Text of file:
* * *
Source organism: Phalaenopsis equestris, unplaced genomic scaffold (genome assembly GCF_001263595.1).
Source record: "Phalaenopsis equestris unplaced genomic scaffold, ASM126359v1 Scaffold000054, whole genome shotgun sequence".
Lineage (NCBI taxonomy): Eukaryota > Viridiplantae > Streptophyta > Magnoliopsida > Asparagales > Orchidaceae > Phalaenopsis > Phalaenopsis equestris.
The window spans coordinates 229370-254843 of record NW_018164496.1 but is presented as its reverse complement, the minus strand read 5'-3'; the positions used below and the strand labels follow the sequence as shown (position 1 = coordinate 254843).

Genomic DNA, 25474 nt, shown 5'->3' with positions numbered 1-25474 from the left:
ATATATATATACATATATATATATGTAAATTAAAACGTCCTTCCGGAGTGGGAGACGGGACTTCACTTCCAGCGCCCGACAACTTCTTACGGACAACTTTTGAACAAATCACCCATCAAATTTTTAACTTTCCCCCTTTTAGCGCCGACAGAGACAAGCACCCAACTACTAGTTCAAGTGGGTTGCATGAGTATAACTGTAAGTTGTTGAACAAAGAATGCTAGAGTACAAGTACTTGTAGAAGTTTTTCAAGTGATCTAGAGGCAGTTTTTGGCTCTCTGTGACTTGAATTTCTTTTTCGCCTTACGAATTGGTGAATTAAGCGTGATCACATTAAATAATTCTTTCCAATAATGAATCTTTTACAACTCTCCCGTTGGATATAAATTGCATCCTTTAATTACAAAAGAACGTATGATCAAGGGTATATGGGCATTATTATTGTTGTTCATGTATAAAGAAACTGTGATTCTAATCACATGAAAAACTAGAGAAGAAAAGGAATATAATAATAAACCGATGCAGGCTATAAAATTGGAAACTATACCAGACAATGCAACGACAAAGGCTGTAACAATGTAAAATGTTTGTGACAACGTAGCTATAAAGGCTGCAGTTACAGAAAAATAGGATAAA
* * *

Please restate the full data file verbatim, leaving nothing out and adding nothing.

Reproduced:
Source organism: Phalaenopsis equestris, unplaced genomic scaffold (genome assembly GCF_001263595.1).
Source record: "Phalaenopsis equestris unplaced genomic scaffold, ASM126359v1 Scaffold000054, whole genome shotgun sequence".
Lineage (NCBI taxonomy): Eukaryota > Viridiplantae > Streptophyta > Magnoliopsida > Asparagales > Orchidaceae > Phalaenopsis > Phalaenopsis equestris.
The window spans coordinates 229370-254843 of record NW_018164496.1 but is presented as its reverse complement, the minus strand read 5'-3'; the positions used below and the strand labels follow the sequence as shown (position 1 = coordinate 254843).

Genomic DNA, 25474 nt, shown 5'->3' with positions numbered 1-25474 from the left:
ATATATATATACATATATATATATGTAAATTAAAACGTCCTTCCGGAGTGGGAGACGGGACTTCACTTCCAGCGCCCGACAACTTCTTACGGACAACTTTTGAACAAATCACCCATCAAATTTTTAACTTTCCCCCTTTTAGCGCCGACAGAGACAAGCACCCAACTACTAGTTCAAGTGGGTTGCATGAGTATAACTGTAAGTTGTTGAACAAAGAATGCTAGAGTACAAGTACTTGTAGAAGTTTTTCAAGTGATCTAGAGGCAGTTTTTGGCTCTCTGTGACTTGAATTTCTTTTTCGCCTTACGAATTGGTGAATTAAGCGTGATCACATTAAATAATTCTTTCCAATAATGAATCTTTTACAACTCTCCCGTTGGATATAAATTGCATCCTTTAATTACAAAAGAACGTATGATCAAGGGTATATGGGCATTATTATTGTTGTTCATGTATAAAGAAACTGTGATTCTAATCACATGAAAAACTAGAGAAGAAAAGGAATATAATAATAAACCGATGCAGGCTATAAAATTGGAAACTATACCAGACAATGCAACGACAAAGGCTGTAACAATGTAAAATGTTTGTGACAACGTAGCTATAAAGGCTGCAGTTACAGAAAAATAGGATAAA